I think they are a great amp when they work as with most Ameritrons. They are a good priced solution for extra power without ripping into your wallet. Problem is the company that builds them.
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W5JON
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« Reply #7 on: January 02, 2019, 06:47:13 AM »


So, is it fair to say, that based on your observation that: if the AL-811H DIDN'T HAVE "cold solder joints , poor workmanship , missing wires and a host of other non-competent manufacturing issues", and similar "Man Made Issues"; that you would consider the amp to be a pretty good amp?


Other then that Mrs. Lincoln how was the play?...…  Roll Eyes

73,

John
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NK7Z
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« Reply #8 on: January 02, 2019, 10:19:51 AM »

Just sent in a 1306 to Ameritron for repair...  I will post timelines...  It arrived at Ameritron Repair today...
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Thanks,
Dave
Amateur Radio: RFI help, Reviews, Setup information, and more...
https://www.nk7z.net
NI0K
Member

Posts: 3




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« Reply #9 on: January 02, 2019, 05:38:18 PM »

de NI0K (original poster)

Re-reading my original post I realize it may have sounded a bit snarky. I didn't intend for it to come across that way.

Yes, I realize people need vacations... they are more productive when they come back to work. Please note that I spent 27 years in electronic repairs. Please also note that when you tell someone '3 weeks' they may not be happy when after three weeks you tell them 'no, it is really 6 weeks'. Further note that usually repair techs tend to specialize. Amp techs work on amps- they don't work on low power stuff because the bench setup is completely different. So, my estimate of an amp tech fixing 5-6 amps per day, on average, is a fair number. Remember the tech has to fetch the next repair from the pile, unpack the box, read the paperwork, connect it to the bench setup, confirm the problem, disassemble, troubleshoot, remove the bad part, get the needed part from the parts stock, install the new part, reassemble, test and (hopefully) confirm the repair, do the paperwork and deliver the unit to shipping. Some repairs will be quick NTF (no trouble found), others may take several hours. Sometimes phone or email contact with the customer may be required, which means the unit will have to be set aside for later repair. I know this stuff because I did it for years.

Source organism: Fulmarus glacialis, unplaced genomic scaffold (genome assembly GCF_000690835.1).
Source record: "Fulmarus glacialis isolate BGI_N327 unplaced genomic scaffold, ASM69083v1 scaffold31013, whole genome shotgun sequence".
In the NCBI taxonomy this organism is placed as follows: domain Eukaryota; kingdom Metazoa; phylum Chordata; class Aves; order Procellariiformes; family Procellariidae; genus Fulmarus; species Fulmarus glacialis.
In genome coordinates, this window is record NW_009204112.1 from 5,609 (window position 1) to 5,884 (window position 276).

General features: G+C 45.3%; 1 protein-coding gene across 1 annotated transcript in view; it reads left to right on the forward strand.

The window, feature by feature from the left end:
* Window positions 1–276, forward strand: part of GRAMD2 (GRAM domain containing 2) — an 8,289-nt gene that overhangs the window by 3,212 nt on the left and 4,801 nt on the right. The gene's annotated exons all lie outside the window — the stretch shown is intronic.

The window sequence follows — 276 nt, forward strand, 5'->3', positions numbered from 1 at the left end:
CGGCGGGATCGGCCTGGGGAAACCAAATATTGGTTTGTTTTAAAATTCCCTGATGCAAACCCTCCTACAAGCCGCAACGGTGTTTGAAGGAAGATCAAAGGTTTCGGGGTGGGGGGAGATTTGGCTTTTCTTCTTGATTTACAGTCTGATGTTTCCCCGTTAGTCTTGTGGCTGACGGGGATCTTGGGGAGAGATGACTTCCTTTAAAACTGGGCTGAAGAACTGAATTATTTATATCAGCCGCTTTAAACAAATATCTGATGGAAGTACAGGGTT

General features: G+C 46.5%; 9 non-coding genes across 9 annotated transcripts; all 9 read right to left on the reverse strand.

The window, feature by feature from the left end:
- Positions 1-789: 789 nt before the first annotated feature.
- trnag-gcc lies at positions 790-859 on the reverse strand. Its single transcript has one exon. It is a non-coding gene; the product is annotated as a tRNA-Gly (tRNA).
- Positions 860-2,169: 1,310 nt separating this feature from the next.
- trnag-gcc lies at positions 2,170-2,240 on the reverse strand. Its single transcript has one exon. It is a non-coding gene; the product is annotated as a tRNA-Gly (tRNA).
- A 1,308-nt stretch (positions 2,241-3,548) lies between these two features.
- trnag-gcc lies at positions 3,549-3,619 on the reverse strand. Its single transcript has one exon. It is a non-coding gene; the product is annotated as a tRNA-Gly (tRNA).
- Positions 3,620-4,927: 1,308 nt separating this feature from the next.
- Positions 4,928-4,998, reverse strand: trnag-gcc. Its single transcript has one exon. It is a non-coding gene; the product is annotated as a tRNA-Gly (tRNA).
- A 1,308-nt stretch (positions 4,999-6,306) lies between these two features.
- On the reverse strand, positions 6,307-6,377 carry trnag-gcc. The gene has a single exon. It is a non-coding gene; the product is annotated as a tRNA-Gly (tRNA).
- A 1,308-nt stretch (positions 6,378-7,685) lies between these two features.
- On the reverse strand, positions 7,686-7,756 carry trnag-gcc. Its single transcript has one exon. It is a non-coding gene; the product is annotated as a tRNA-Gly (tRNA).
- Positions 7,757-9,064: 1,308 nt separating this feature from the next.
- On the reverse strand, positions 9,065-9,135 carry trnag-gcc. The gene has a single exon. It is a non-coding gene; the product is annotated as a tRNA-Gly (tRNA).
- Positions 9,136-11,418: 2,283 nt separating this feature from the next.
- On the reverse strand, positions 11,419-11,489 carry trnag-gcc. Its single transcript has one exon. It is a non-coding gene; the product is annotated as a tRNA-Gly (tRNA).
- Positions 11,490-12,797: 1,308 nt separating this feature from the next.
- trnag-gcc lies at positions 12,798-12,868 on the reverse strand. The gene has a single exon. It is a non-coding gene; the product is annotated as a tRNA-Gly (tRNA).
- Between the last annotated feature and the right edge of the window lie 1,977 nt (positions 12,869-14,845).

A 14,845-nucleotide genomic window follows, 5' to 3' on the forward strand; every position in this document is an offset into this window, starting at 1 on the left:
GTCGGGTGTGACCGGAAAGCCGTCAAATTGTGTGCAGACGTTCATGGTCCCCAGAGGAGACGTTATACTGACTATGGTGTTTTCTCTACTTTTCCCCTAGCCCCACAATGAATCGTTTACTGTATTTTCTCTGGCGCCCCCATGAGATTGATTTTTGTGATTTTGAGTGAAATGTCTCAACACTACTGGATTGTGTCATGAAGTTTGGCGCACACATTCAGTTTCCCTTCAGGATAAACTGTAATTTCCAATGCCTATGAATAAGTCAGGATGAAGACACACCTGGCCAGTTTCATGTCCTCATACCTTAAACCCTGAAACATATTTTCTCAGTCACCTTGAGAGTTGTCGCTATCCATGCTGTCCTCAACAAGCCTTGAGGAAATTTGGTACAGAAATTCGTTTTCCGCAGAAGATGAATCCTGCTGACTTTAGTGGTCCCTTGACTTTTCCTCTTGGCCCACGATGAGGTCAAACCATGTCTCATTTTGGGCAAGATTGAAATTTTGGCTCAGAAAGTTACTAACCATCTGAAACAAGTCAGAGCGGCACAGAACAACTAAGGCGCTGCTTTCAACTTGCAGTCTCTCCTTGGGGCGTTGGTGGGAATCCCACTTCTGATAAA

<fireproof suit on>
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AF6LJ
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« Reply #10 on: January 02, 2019, 08:00:58 PM »

Recently repaired an ALS-600 for a friend.
typical MFJ except for the 7" teflon wire (Not Coax) that went from the PA output directional coupler to the low pass filter board.

The amp wouldn't even do rated power on ten meters.
A short piece of coax brought up the power to rated level on ten meters and the amplifier was easier to drive on every band except for eighty and one-sixty.

Oh...
Two problems brought the amp to me.
broken connection in the ALC circuit.
The other problem was a loose nut rattling around from a previous repair in the power supply.

They need a heat spreader under that heat sink.

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Take Care
Sue,
AF6LJ

Don't Kalifornicate My Life
WA4DOU
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Posts: 576




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« Reply #11 on: January 02, 2019, 10:47:44 PM »

My 1306 failed under warranty with a PA light and complete lockout. I sent the amp to the factory for repair. They quoted 2-3 week turnaround. After 3 weeks, a phone call to the factory resulted in a projected 6 week wait. Are that many Ameritron SS amps failing? I would imagine that there is only one tech repairing SS amps at Ameritron, and guessing at 5-6 amp repairs per day means about 35 amps are in the backlog. My amp has an 8xx serial number. 5 of my HF on-air hams friends have 1306's and only one has had a failure. Any comments?